NFL Draft All-Underclassmen Team (Defense)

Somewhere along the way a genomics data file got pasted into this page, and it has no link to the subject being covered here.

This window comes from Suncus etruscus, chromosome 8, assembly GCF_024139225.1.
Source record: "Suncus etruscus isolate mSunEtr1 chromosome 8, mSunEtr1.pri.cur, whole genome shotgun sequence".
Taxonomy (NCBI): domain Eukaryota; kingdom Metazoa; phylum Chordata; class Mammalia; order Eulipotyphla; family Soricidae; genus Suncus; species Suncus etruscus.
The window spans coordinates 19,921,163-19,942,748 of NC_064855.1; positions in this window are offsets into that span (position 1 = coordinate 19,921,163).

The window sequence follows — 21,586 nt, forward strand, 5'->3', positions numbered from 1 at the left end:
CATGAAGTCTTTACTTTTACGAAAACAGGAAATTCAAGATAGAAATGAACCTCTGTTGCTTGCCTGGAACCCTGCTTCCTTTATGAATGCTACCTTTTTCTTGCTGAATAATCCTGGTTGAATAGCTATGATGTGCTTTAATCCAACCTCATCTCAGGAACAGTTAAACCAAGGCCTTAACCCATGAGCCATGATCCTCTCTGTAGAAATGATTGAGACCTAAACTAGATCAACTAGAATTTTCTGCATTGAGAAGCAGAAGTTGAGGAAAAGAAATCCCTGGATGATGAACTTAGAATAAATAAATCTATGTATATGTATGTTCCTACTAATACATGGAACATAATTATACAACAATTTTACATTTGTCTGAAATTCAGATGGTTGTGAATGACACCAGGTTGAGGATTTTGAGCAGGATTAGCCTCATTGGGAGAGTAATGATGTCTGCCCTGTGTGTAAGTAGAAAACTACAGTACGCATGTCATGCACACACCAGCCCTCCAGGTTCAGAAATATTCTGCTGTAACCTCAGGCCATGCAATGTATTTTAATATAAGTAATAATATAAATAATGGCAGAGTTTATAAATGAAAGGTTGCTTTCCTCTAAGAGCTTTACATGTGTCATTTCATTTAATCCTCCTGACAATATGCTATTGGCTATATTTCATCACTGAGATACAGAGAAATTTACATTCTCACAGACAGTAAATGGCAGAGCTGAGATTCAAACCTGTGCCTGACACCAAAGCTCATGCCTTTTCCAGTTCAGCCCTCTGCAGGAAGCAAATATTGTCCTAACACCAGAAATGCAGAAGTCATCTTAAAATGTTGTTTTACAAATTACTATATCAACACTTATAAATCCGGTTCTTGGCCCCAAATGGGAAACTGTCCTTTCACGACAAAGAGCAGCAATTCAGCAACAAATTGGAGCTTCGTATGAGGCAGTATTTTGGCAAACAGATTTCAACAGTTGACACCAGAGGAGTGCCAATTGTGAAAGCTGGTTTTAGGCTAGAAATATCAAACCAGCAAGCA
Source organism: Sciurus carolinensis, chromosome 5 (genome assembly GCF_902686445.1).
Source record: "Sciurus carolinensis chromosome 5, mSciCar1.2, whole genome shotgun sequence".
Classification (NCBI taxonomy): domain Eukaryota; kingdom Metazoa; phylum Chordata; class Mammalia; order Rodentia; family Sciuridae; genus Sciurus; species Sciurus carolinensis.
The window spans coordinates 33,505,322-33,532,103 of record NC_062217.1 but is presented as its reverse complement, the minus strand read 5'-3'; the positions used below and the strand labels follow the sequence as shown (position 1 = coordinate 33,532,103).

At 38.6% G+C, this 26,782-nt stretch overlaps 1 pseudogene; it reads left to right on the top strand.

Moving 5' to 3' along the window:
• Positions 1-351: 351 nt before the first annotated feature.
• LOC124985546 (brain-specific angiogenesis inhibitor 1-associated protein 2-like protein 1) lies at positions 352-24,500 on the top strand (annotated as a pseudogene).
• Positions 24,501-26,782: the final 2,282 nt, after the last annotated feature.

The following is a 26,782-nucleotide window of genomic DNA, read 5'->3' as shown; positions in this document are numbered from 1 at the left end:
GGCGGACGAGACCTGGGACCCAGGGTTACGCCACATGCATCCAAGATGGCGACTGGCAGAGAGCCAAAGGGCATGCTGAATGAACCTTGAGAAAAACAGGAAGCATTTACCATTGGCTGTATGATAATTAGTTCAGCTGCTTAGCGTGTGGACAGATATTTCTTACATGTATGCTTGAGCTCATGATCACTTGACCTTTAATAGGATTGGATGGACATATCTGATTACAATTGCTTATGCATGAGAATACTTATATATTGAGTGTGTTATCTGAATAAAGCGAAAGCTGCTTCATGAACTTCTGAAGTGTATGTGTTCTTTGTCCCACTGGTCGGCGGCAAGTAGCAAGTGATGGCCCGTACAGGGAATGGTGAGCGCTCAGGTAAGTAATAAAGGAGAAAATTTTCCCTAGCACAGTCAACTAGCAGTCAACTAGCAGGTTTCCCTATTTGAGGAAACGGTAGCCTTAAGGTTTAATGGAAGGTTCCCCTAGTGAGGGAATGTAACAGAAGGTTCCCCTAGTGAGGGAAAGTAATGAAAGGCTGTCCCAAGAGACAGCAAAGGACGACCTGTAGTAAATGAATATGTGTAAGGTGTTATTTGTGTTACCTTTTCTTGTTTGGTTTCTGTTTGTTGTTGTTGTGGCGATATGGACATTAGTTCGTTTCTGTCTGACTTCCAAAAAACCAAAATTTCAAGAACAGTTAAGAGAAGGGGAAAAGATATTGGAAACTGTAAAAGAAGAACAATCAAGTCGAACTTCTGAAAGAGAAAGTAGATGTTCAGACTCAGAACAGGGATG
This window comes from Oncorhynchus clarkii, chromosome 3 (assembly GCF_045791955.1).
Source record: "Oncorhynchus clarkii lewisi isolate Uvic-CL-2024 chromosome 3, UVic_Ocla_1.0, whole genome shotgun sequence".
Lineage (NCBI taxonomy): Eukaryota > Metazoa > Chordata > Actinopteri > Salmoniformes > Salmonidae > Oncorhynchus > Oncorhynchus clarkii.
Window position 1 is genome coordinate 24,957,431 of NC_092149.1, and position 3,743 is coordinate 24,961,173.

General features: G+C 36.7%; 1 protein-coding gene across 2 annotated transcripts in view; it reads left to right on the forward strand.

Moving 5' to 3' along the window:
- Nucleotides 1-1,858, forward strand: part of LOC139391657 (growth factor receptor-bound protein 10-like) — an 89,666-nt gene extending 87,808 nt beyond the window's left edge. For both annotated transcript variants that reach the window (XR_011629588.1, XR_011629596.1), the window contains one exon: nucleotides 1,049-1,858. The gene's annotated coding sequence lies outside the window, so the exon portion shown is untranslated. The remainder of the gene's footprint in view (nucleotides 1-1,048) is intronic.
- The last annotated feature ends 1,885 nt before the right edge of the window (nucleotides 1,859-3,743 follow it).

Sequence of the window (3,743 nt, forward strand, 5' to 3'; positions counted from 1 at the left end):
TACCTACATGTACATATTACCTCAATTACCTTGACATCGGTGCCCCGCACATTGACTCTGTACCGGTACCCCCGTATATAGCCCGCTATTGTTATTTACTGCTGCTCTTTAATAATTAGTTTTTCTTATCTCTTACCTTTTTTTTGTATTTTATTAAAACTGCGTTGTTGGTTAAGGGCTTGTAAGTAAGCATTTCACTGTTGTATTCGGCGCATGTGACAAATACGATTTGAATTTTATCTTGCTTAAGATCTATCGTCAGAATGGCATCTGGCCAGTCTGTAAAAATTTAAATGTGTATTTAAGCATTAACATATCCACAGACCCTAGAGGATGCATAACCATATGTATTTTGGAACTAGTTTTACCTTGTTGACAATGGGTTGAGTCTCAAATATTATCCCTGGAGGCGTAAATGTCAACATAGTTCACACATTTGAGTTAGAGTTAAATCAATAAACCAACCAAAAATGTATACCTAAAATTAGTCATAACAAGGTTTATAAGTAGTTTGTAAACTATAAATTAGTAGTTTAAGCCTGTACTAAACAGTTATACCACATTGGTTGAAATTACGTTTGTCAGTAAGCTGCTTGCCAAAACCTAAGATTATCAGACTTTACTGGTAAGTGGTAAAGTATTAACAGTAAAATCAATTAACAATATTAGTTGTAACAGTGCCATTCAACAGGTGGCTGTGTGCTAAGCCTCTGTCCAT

The deadline for underclassmen to declare for the 2016 NFL Draft passed a few days ago, and the NFL has released the list of players who declared. In all, 96 players were “granted special eligibility for the 2016 NFL Draft,” which is two short of the record of 98, set in 2014. To be eligible for the NFL Draft, a player must be at least three years removed from high school. In terms of college eligibility, the players must be at least a junior or a redshirt sophomore. Another 11 players “fulfilled their degree requirements with college football eligibility remaining.” What this means is the player earned their degree, but still had another year of eligibility. Basically, they are redshirt juniors with a college degree. This is part two of a two-part series that will look at the best underclassmen in the 2016 NFL Draft. You can find part one, offensive players, here. Special teams players (kicker and punter) were split between the offensive and defensive articles. Edge Defender: Joey Bosa, Ohio State Considered one of the front-runners to be selected No. 1 overall since the completion of the 2015 draft, Bosa's best fit would be as a 4-3 defensive end, but he could play outside linebacker in a 3-4 defense. After recording 13.5 sacks and 21 tackles for loss as a sophomore, his statistics fell to five sacks and 16 tackles for loss in 2015, as offenses focused their attention on him. Just because he didn't record many sacks this year doesn't mean he wasn't producing pressure. Per CFB Film Room, he recorded 24 quarterback hits (which led their charting by seven) and another 24 hurries. Edge Defender: Noah Spence, Eastern Kentucky If Spence wasn't ruled permanently ineligible by the Big Ten Conference for multiple positive drug tests, him and Bosa would have wrecked havoc together the past two years (they played together as freshmen). The former five-star recruit spent the 2015 season with Eastern Kentucky, where he dominated the lower competition for 11.5 sacks and 22.5 tackles for loss. Teams will have to do their homework on Spence, but his speed off the edge is sure to entice teams, especially ones that run a 3-4 defense. He is the most talented 3-4 outside linebacker in the draft. Defensive Tackle: Robert Nkemdiche, Ole Miss Like Spence, Nkemdiche comes with immense talent, but off-the-field issues. Nkemdiche has great athletic ability for an interior defensive lineman. He can dominate offensive linemen, but was inconsistent in his time at Ole Miss, only recording seven sacks and 19 tackles for loss in three seasons. If a team can even out his performance, they will produce one of the best defensive linemen in the NFL. How early he gets drafted will depend on how comfortable teams are with him off the field. Defensive Tackle: A'Shawn Robinson, Alabama Defensive tackle was the hardest position to choose, as defensive line is probably the deepest position in the draft, and multiple underclassmen will go in the first round. Robinson gets the nod after anchoring the Alabama defense in two seasons as a starter. The Crimson Tide won the National Championship this year with the strongest front seven in college football. Robinson's statistics, 46 tackles, 7.5 tackles for loss and 3.5 sacks, won't blow you away, but what makes him special are the things that don't show up on the stat line. Linebacker: Jaylon Smith, Notre Dame Before suffering a major knee injury in the Fiesta Bowl, Smith seemed like a lock for the top 10. Now, his draft status is unknown, though I wouldn't be surprised to see him stay in the first round––he is just too talented. In three seasons in South Bend, he filled the stat sheet, recording 292 tackles, 24.5 tackles for loss, 4.5 sacks and one interception. He is at his best when in pass coverage, but don't underestimate his ability to stop the run. Where Smith gets drafted will depend a lot on the results of his medial exam. Linebacker: Myles Jack, UCLA Jack is the definition of the new bread of linebackers, as he will be one of the most athletic players on any field he steps on. At UCLA, he wasn't used in a typical linebacker role, as he was asked to cover slot receivers a lot. Unfortunately, his junior season was cut short by a meniscus tear. It was recently announced that he is expected to be healthy for the NFL Combine. Jack should be one of the stars at the Underwear Olympics and lock in his spot as a top 15 selection. Linebacker: Darron Lee, Ohio State Along with the defensive line, linebackers have the potential to dominate the headlines early in the draft. Smith, Jack, Lee, Reggie Ragland and Su'a Cravens all will be selected early. Lee is still new to the linebacker position, having switched before the 2014 season. With 147 tackles, 27.5 tackles for loss, 12 sacks and three interceptions, he was instrumental to Ohio State's success. The Buckeyes' strongside linebacker can do a bit of everything, and this gives him a chance to go in the first round. Cornerback: Vernon Hargreaves III, Florida Since Hargreaves joined the Gators as a five-star recruit, he has been known as a shutdown cornerback. Listed at 5-foot-11, he doesn't have the size that some top cornerbacks have. He makes up for this with great fundamentals and technique. In his three seasons in Gainesville he intercepted 10 passes. Hargreaves is in the running to be the first cornerback off the board in April. One thing to follow will be how tall he is at the Combine. If he comes in under his listed height, and there are rumors he will, he could fall down draft boards a bit. Cornerback: Mackensie Alexander, Clemson If Hargreaves isn't the first cornerback off the board, then it will likely be Alexander (depending on how teams view Jalen Ramsey, but more on him later). Alexander owns one of the most impressive statistics in all of college football. In his past 23 games, he has allowed a total of zero touchdowns. In his career, he has only allowed two. Prior to the National Championship Game, which he didn't finish due to a hamstring injury, he was allowing only 32.7 percent of passes thrown his way to be completed, per CFB Film Room. A negative with Alexander is he failed to record an interception in his collegiate career. Safety: Jalen Ramsey, Florida State Depending on what team Ramsey is drafted by, he will play either safety or cornerback. In 2014, he lined up at safety for the Seminoles, but moved to cornerback in 2015. Personally, I prefer him at safety, where he makes plays all over the field (9.5 tackles for loss, three sacks, two interceptions and two forced fumbles in 2014). Simply put, he is a playmaker. His tape against Miami in 2014 is one of the most impressive performances from a player in this draft class. Impressively, he started all 41 games in his career. Off the football field, he is an All-American and ACC Champion in Track and Field. Safety: Vonn Bell, Ohio State It was a tough choice between Bell and teammate Tyvis Powell for the final safety spot. Bell is a two-year starter who earned a start in the Orange Bowl as a freshman. Ever since that game, he has been making impact plays for the Buckeyes. He intercepted nine passes in his career, including six in 2014, the year Ohio State won the title. If all goes well for Bell in the draft process, he will go on Day Two. Punter: Eric Enderson, Delaware Already owning his degree, Enderson decided to forgo his final year of eligibly. A FCS All-American in 2014, he averaged 43.6 yards per punt in his career. Each year his average declined, going from 45 to 44.9 to 41.1 yards per punt. Matt Pearce is a graduate of National Football Post’s Introduction to Scouting and Scouting Boot Camp and is a journalism student at the University of Nebraska. Follow him on Twitter@Matt_Pearce13